Triple Oxygen Instant Energizing Mask

3.40 fl. oz. for $ 54.00
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Triple Oxygen Instant Energizing Mask brings us a “complexion brightening” formula that claims to use “every technology in the book to work to furnish you with a fresher, younger-looking face”—but that doesn’t explain why the backbone of this formulation is closer to a cleanser than any age-erasing treatment product. The second ingredient is methyl perfluorobutyl ether, a mild solvent used most often for industrial, not cosmetic, purposes, and it can release oxygen in the presence of water. But the issue this fails to address is that supplying oxygen to otherwise healthy skin isn’t beneficial—after all, oxygen is a prime source of free-radical damage. Further, if Bliss is pro-oxygen, why did they include antioxidants in this product that would in effect block the oxygen from having any impact? This product is a waste of time and a bigger waste of money.

Jar Packaging: No
Tested on animals: No

A super-quick-fix for dull, tired, sallow, Im sick of my skin. Engineered to mimic the effects of our spas famous triple oxygen facial (but in seconds), this fabulous new complexion brightening formula uses every tech in the book to work to furnish you with a fresher, younger-looking face.

Water, Methyl Perfluorobutyl Ether, Cocamidopropyl Betaine, Sodium Laureth Sulfate, Coco-Glucoside, Glycerin, Peg-7 Glyceryl Cocoate, Cyclopentasiloxane, Chondrus Crispus (Carrageenan), Polyquaternium-37, Dimethicone Peg-7 Phosphate, Fragrance, Propylene Glycol Dicaprylate/Dicaprate, Sodium Pca, Vitis Vinifera (Grape) Seed Extract, Camellia Sinensis Leaf Extract, Aloe Barbadensis Leaf Juice, Gynostemma Pentaphyllum Extract, Panthenol, Polyhydroxystearic Acid, Ethylhexyl Isononanoate, Isononyl Isononanoate, Sodium Cocamidopropyl Pg-Dimonium Chloride Phosphate, Hydrolyzed Soy Protein, Potassium Chloride, Benzyl Alcohol, Phenoxyethanol, Tocopheryl Acetate, Potassium Sorbate, Ppg-1 Trideceth-6, Citric Acid, Mica, Tetrahexyldecyl Ascorbate, Ferulic Acid, Ethylbisiminomethylguaiacol Manganese Chloride, Titanium Dioxide, Tocopherol, Citral, Limonene, Linalool, Red 40, Yellow 5

The story of Bliss starts in 1996, when personal trainer Marcia Kilgore opened a New York spa designed around no-fuss skin treatments and de-stressing regimens for busy lifestyles. Over time, clients asked for Bliss-branded skin care products, and so Bliss skin care was born.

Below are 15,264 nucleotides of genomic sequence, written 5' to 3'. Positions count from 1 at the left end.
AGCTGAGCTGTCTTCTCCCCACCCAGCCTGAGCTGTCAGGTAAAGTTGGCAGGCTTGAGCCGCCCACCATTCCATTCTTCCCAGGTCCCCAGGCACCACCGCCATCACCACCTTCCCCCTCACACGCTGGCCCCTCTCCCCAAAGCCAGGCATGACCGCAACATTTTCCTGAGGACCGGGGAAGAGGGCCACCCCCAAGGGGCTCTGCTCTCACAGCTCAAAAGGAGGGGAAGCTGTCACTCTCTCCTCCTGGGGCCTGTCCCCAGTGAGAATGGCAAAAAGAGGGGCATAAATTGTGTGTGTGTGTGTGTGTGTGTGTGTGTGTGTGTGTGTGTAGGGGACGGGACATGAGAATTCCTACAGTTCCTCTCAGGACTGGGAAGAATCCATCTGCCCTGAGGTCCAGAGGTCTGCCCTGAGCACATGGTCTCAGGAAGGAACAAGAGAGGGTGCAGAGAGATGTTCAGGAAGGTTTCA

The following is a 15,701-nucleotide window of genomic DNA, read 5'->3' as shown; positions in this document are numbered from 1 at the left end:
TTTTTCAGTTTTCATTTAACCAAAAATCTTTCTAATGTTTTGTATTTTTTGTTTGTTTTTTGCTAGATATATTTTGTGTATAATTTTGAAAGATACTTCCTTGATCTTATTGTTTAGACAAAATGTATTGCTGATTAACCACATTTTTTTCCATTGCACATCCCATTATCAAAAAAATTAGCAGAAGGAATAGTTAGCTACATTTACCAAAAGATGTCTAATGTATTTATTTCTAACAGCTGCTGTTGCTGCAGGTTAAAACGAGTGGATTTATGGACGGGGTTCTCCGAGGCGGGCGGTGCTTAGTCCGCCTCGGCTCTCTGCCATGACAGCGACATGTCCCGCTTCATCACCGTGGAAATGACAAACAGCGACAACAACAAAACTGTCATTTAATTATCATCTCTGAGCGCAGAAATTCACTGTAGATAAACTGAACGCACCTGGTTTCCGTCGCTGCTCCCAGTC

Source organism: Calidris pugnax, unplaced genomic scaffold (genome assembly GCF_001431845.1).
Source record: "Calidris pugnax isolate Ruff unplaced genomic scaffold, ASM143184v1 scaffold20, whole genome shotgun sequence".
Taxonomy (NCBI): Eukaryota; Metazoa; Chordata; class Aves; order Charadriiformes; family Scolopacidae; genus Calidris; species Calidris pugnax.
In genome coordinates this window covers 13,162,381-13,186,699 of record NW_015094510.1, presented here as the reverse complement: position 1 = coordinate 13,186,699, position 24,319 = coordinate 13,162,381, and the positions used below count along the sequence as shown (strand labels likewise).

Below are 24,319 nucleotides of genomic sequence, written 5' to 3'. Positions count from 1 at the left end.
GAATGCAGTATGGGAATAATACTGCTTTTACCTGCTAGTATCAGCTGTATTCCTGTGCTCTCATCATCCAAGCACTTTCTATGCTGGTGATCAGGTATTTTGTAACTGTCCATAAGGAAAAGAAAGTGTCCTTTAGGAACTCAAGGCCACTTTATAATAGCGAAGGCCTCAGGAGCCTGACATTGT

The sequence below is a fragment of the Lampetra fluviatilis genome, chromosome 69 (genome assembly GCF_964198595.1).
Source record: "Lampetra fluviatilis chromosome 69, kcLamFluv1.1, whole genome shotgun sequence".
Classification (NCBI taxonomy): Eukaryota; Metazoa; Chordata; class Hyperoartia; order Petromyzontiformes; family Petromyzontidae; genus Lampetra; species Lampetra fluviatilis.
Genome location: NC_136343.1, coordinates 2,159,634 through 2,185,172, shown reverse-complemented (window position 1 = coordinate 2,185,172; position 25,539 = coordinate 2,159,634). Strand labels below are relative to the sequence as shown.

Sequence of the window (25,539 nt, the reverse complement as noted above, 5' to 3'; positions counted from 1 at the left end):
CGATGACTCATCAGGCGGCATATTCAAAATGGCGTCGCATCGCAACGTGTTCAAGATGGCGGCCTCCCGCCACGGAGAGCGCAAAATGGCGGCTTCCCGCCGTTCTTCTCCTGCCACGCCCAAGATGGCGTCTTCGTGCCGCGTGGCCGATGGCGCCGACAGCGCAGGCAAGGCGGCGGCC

Bliss enjoyed success for years, being sold in spas as well as online and at some brick-and-mortar retailers. Kilgore eventually sold Bliss, and after changing hands a couple more times, the brand began to lose some of its identity. Its most recent owners decided it was time for a back to our roots makeover, with lower prices across the board and a cleaner version of Bliss's iconic white with splashes of color packaging.

Bliss's biggest appeal is in providing people with a spa-like experience at home. The line features multiple masks, in addition to exfoliation treatments, moisturizers, and body care products for a variety of skin types and concerns. While there are some missteps in the line (including fragranced products and some instances of jar packaging), there are some gems to be found among Bliss's offerings you just have to know where to look.

For more information on Bliss, visit www.blissworld.com.

About the Experts

The Beautypedia team consists of skin care and makeup experts personally trained by the original Cosmetics Cop and best-selling beauty author, Paula Begoun. We’re fascinated by skin care and makeup products and thrilled when they meet or exceed our expectations, but we’re also disappointed when they fail to perform as claimed, are wildly overpriced, or contain ingredients scientific research has proven can hurt skin.

Our mission has always been to help you find the best products for your skin, no matter your budget or preferences. Beautypedia’s thorough and insightful reviews cut through the hype and provide reliable recommendations for all ages, skin types, and skin tones.

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